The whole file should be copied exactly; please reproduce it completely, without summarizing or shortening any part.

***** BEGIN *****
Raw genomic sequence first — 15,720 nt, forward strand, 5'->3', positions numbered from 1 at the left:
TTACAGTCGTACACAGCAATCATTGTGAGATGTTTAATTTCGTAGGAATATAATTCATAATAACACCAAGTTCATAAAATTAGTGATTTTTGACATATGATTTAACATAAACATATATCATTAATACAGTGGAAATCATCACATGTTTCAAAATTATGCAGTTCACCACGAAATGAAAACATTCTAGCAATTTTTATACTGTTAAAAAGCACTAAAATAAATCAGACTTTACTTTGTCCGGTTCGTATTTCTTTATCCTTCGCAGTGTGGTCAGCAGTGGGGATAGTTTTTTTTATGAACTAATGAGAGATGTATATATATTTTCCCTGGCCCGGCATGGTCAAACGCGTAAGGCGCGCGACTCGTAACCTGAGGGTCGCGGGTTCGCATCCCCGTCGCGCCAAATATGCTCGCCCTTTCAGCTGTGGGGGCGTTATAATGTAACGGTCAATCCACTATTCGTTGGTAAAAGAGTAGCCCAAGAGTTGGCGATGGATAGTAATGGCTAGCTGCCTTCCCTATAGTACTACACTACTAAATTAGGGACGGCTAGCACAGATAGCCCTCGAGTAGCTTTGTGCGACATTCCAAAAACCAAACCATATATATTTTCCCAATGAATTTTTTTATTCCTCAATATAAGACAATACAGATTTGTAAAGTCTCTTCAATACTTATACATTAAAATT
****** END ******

Raw genomic sequence first — 15,720 nt, forward strand, 5'->3', positions numbered from 1 at the left:
TTACAGTCGTACACAGCAATCATTGTGAGATGTTTAATTTCGTAGGAATATAATTCATAATAACACCAAGTTCATAAAATTAGTGATTTTTGACATATGATTTAACATAAACATATATCATTAATACAGTGGAAATCATCACATGTTTCAAAATTATGCAGTTCACCACGAAATGAAAACATTCTAGCAATTTTTATACTGTTAAAAAGCACTAAAATAAATCAGACTTTACTTTGTCCGGTTCGTATTTCTTTATCCTTCGCAGTGTGGTCAGCAGTGGGGATAGTTTTTTTTATGAACTAATGAGAGATGTATATATATTTTCCCTGGCCCGGCATGGTCAAACGCGTAAGGCGCGCGACTCGTAACCTGAGGGTCGCGGGTTCGCATCCCCGTCGCGCCAAATATGCTCGCCCTTTCAGCTGTGGGGGCGTTATAATGTAACGGTCAATCCACTATTCGTTGGTAAAAGAGTAGCCCAAGAGTTGGCGATGGATAGTAATGGCTAGCTGCCTTCCCTATAGTACTACACTACTAAATTAGGGACGGCTAGCACAGATAGCCCTCGAGTAGCTTTGTGCGACATTCCAAAAACCAAACCATATATATTTTCCCAATGAATTTTTTTATTCCTCAATATAAGACAATACAGATTTGTAAAGTCTCTTCAATACTTATACATTAAAATT